Background: Out-of-hospital cardiac arrests with negligible chance of survival are routinely transported to hospital and many are pronounced dead thereafter. This leads to some potentially avoidable costs. The ‘Termination of Resuscitation’ protocol allows paramedics to terminate resuscitation efforts onsite for medically futile cases. This study estimates the changes in frequency of costly events that might occur when the protocol is applied to out-of-hospital cardiac arrests, as compared to existing practice. Methods: We used Singapore data from the Pan-Asian Resuscitation Outcomes Study, from 1 Jan 2014 to 31 Dec 2017. A Markov model was developed to summarise the events that would occur in two scenarios, existing practice and the implementation of a Termination of Resuscitation protocol. The model was evaluated for 10,000 hypothetical patients with a cycle duration of 30 days after having a cardiac arrest. Probabilistic sensitivity analysis accounted for uncertainties in the outcomes: number of urgent transports and emergency treatments, inpatient bed days, and total number of deaths. Results: For every 10,000 patients, existing practice resulted in 1118 (95% Uncertainty Interval 1117 to 1119) additional urgent transports to hospital and subsequent emergency treatments. There were 93 (95% Uncertainty Interval 66 to 120) extra inpatient bed days used, and 3 fewer deaths (95% Uncertainty Interval 2 to 4) in comparison to using the protocol. Conclusion: The findings provide some evidence for adopting the Termination of Resuscitation protocol. This policy could lead to a reduction in costs and non-beneficial hospital admissions, however there may be a small increase in the number of avoidable deaths.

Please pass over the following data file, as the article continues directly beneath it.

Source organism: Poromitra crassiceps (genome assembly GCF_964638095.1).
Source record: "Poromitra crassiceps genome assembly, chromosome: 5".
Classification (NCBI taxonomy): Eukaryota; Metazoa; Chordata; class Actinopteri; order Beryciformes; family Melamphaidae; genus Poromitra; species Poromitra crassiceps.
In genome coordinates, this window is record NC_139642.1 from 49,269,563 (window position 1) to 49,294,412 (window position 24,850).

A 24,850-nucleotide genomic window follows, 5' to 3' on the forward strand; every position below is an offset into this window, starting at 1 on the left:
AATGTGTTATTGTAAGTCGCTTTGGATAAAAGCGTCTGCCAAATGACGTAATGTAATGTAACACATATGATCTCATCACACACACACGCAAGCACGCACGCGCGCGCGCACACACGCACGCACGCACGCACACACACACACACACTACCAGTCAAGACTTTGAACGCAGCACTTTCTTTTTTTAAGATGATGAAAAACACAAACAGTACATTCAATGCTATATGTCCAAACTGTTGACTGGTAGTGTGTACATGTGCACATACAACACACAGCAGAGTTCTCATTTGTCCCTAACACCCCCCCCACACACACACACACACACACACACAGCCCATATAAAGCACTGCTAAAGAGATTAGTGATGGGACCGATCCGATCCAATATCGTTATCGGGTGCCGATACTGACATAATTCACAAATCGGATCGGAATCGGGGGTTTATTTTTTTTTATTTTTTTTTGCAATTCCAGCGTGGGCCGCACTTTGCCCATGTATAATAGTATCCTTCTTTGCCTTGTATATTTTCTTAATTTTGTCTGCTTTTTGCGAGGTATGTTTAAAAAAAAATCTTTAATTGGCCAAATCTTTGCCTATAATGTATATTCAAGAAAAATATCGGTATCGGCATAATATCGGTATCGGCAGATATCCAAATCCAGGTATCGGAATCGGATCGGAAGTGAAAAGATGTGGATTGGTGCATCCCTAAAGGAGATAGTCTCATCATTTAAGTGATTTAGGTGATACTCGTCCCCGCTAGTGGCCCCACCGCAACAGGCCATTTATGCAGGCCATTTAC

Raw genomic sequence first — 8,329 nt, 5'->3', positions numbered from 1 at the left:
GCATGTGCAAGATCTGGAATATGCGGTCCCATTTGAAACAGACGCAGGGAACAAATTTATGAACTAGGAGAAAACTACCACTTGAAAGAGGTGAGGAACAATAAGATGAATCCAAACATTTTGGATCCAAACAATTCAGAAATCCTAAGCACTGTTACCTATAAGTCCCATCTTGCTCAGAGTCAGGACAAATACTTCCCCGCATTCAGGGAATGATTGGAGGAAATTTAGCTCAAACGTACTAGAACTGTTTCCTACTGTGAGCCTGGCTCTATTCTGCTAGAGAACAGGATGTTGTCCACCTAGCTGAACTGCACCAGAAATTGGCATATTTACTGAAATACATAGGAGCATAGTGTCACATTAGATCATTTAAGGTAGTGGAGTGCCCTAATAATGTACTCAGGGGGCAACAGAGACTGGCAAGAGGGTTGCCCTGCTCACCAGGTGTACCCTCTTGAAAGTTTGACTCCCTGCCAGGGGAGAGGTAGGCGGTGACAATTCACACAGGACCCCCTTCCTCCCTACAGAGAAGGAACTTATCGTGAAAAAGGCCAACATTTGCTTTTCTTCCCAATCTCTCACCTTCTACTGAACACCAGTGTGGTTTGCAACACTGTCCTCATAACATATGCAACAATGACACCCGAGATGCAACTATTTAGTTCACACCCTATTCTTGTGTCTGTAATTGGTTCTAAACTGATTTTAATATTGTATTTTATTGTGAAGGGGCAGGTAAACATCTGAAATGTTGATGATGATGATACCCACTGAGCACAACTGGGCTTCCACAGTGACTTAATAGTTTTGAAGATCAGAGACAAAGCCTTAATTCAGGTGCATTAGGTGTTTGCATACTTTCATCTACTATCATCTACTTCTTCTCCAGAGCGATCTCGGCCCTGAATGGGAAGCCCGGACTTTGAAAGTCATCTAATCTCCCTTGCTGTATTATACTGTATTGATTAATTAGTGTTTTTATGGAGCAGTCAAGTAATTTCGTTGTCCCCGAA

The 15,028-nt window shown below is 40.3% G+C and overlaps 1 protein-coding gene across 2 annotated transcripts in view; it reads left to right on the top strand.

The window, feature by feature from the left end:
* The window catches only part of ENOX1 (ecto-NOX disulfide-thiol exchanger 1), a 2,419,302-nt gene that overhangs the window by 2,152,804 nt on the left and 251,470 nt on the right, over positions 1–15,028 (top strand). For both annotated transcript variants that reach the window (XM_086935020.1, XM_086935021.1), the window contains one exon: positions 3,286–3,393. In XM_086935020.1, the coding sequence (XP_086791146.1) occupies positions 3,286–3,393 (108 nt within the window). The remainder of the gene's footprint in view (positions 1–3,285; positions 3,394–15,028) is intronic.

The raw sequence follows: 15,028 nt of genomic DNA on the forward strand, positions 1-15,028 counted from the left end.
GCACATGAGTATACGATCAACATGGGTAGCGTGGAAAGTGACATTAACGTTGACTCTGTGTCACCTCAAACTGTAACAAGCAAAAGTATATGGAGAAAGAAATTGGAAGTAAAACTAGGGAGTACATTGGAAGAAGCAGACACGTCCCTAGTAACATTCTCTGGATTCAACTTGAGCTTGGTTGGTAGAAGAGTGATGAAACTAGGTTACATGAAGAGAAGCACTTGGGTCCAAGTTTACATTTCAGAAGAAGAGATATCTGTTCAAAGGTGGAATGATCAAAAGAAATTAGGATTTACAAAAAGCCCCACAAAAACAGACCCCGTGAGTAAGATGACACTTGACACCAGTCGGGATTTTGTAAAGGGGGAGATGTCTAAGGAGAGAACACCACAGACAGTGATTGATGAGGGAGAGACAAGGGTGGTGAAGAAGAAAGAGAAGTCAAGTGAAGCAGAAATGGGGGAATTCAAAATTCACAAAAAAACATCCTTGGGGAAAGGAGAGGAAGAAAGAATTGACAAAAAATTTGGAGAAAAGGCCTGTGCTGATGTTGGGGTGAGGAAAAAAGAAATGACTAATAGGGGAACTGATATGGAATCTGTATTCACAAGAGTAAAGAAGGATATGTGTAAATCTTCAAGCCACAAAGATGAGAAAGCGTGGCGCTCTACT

- Emergency medical services
- Markov model
- Out-of-hospital cardiac arrest
- Termination of Resuscitation